Wealthy pensioners should be stripped of universal benefits such as free bus passes and winter fuel payments before the next general election, Nick Clegg has suggested.
The Deputy Prime Minister sparked confusion by indicating that he wanted to consider scrapping the handouts for pensioners with assets over £1m as part of the coalition's final spending review - even though it would breach the power-sharing agreement with the Tories.
The Liberal Democrat position was muddled further when one of Mr Clegg's closest allies, David Laws, admitted he was sceptical about the idea because it would not raise much money.
The developments came on a difficult day for the leadership at the party's conference in Brighton.
In a series of interviews, Mr Clegg reiterated his determination that the rich will bear the brunt of an estimated £16 billion of extra cuts needed in 2015-16 to meet the coalition's deficit reduction targets.
Stressing the Lib Dems' commitment to "fairness", he again criticised David Cameron for blocking the introduction of a 'mansion tax' on properties worth more than £2 million.
And he suggested wealthy pensioners' handouts should also be cut to help balance the books - another move the Prime Minister is believed to oppose.
While initially saying he would stand by the pledge in the coalition agreement to maintain such universal benefits, Mr Clegg said: "My own view is that all parties will need to confront the simple irony, which is that we are giving free bus passes and TV licences and winter fuel payments to (entrepreneurs) Alan Sugar and Peter Stringfellow, while limiting housing benefit to families on much lower incomes.
"I do not think that is sustainable in the long term. I will take my choice as the Liberal Democrat party leader."
Pressed on whether he wanted curbs on universal benefits included in the coalition's last spending review - which comes into force a month before the 2015 general election - Mr Clegg replied: "As I say, 2015-16 is something we will need to decide upon during this parliament."
10 of the biggest consumer rip-offs
Clegg may target wealthy pensioners
Using a mobile phone to make and receive calls, send texts and browse the web while abroad can be extremely costly – especially if you are travelling outside the European Union (EU), where calls can cost up to 10 times as much as at home.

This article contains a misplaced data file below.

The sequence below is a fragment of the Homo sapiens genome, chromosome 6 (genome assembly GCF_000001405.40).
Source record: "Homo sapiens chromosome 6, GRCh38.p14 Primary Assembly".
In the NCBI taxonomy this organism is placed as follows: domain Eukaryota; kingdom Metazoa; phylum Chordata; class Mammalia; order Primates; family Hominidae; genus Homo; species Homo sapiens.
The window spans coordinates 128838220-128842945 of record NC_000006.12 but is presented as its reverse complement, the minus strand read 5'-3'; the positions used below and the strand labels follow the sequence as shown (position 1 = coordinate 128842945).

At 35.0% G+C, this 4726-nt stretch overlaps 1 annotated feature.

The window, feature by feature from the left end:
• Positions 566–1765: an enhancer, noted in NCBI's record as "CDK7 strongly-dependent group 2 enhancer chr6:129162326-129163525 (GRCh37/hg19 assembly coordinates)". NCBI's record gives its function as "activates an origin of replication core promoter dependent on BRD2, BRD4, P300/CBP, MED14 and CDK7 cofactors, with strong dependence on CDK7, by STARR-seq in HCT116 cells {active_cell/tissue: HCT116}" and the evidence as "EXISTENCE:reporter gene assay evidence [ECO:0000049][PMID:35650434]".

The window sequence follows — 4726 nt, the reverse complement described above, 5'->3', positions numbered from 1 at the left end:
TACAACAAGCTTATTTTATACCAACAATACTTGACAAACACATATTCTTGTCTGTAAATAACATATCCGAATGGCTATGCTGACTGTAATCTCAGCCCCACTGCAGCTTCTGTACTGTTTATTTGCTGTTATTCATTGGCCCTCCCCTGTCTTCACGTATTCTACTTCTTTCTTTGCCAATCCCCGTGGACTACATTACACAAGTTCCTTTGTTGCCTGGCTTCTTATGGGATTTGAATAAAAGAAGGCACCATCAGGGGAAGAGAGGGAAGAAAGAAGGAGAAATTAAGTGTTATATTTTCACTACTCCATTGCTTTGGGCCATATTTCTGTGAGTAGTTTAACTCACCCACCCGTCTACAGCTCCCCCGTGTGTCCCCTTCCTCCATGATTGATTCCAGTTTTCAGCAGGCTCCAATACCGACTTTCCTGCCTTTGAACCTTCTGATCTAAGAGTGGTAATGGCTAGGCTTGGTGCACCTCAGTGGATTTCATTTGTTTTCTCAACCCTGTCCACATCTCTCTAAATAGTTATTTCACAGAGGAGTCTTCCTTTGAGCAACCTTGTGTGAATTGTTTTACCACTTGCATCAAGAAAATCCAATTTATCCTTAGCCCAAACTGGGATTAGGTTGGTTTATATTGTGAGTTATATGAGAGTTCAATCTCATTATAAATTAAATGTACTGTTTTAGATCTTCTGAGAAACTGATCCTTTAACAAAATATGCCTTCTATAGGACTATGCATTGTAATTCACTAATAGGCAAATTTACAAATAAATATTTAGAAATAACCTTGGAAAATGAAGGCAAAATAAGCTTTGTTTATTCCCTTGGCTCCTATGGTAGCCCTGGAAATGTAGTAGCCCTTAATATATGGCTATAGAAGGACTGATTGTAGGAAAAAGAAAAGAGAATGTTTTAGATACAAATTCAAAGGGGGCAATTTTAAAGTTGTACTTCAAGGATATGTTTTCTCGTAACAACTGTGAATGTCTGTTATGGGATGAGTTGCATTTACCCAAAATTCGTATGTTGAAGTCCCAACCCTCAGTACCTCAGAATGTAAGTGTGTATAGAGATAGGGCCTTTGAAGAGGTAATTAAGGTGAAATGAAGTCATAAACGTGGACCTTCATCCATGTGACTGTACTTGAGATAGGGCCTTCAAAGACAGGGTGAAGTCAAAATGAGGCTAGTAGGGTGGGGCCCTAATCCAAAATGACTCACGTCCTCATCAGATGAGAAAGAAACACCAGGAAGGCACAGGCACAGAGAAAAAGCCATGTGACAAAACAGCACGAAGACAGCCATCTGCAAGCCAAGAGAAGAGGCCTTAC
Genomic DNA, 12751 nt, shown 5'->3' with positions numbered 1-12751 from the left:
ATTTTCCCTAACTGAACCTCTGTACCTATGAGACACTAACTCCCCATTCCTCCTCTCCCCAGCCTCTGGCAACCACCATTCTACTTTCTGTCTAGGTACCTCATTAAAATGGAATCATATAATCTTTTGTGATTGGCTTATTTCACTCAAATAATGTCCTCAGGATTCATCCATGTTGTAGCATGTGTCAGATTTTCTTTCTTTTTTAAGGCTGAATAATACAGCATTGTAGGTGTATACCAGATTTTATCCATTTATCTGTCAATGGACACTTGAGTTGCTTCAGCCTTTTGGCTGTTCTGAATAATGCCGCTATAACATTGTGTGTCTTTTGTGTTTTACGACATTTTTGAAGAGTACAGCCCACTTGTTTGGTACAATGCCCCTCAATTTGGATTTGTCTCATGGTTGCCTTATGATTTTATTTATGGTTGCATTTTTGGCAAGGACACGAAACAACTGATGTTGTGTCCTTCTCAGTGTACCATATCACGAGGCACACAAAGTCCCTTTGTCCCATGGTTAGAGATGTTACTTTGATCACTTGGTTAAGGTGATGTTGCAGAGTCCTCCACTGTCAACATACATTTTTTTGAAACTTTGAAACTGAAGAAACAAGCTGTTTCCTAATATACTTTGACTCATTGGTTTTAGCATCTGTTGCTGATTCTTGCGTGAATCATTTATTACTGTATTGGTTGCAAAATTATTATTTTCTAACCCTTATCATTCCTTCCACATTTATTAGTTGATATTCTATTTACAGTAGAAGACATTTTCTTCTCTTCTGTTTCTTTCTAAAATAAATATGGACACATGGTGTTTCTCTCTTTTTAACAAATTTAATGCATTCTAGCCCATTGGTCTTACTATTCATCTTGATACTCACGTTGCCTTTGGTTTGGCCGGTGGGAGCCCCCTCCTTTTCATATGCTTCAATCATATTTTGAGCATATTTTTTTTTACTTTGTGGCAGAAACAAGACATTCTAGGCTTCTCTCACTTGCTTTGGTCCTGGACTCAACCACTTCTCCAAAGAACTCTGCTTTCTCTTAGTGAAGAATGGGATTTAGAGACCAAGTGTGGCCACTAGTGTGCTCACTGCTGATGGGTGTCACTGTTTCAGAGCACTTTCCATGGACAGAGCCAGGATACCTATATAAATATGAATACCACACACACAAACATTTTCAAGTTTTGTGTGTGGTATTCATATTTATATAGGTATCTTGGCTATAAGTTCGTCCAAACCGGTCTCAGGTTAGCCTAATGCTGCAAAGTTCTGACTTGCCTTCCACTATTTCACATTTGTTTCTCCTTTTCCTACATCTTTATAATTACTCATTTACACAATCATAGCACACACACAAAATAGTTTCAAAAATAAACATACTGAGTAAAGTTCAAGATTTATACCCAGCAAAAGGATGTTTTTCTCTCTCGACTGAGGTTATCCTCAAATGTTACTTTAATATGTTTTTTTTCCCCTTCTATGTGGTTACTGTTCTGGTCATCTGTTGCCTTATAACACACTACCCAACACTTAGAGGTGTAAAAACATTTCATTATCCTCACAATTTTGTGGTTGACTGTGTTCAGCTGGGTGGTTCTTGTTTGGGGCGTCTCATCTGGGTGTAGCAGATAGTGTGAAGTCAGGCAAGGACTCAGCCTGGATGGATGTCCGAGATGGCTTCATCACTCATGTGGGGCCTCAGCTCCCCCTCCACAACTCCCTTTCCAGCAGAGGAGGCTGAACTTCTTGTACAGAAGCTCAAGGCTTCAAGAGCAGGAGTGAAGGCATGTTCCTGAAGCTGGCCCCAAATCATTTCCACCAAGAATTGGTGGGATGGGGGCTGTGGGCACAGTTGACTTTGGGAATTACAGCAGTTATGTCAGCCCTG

To avoid high charges, Carphone Warehouse suggests tourists ensure a data cap is in place, use applications to check data usage, turn off 'data roaming', avoid data-intensive applications such as Google Maps and YouTube and use wi-fi spots to update social networking sites.
Payment Protection Insurance (PPI) is supposed to help people to continue meeting their loan, mortgage or credit card repayments if they fall ill or lose their jobs. However, policies are often over-priced, riddled with exclusions and sold to people who could not make a claim if they needed to.
At one point, sale of this cover - which was often included automatically in loan repayments - was estimated to boost the banks' profits by up to £5 billion a year.
Now, though, consumers who were mis-sold PPI can fight back by complaining to the bank or lender concerned and taking their case to the Financial Ombudsman Service (08000 234567) should the response prove unsatisfactory.
It could be you, but let's face it, it probably won't be. In fact, buying a ticket for the Lotto only gives you a 1 in 13.9 million chance of winning the jackpot.
With odds like that, you would almost certainly be better off hanging on to your cash and saving it in a high-interest account.
No-frills airlines such as EasyJet may promote rock-bottom prices on their websites. But the overall fare you pay can be surprisingly high once extras such as luggage and credit card payment fees have been added - a process known as drip pricing.
Taking one piece of hold baggage on a return EasyJet flight, for example, adds close to £20 to the cost of your flight, while paying by credit card increases the price by a further £10.
It may therefore be worth comparing the total cost with that of a flight with a standard airline such as British Airways.
Cash advances, which include cash withdrawals, are generally charged at a much higher rate of interest than standard purchases.
While the average credit card interest rate is around 17%, a typical cash withdrawal of £500, for example, is charged at more than 26%.
What's more, as the interest accrues from the date of the transaction, rather than the next payment date, costs will mount up even if you clear your balance in full with your next payment.
Supermarkets such as Tesco and Asda often run promotions under which you can, for example, get three products for the price of two.
However, it is only worth taking advantage of these deals if you will actually use the products. Otherwise, you are simply buying for the sake of it, which is a waste of your hard-earned cash.
Buy a train ticket at the station on the day of travel and the price is likely to give you a shock - especially if you are travelling a long distance at a busy time of day.
However, you can cut the cost of train travel by 50% or more by going online and making the purchase beforehand - especially if you book 12 weeks in advance, which is when the cheapest tickets are on sale.
Other ways to reduce the price you pay include avoiding peak times and taking advantage of so-called carnet tickets, which allow you to buy, for example, 12 journeys for the price of 10.
Most High Street banks offer packaged accounts that come with monthly fees ranging from £6.50 up to as much as £40, with a typical account charging about £15 per month.
Various benefits, such as travel insurance and mobile phone insurance, are offered in return for this fee. But whether or not it is worth paying for them depends on your individual circumstances.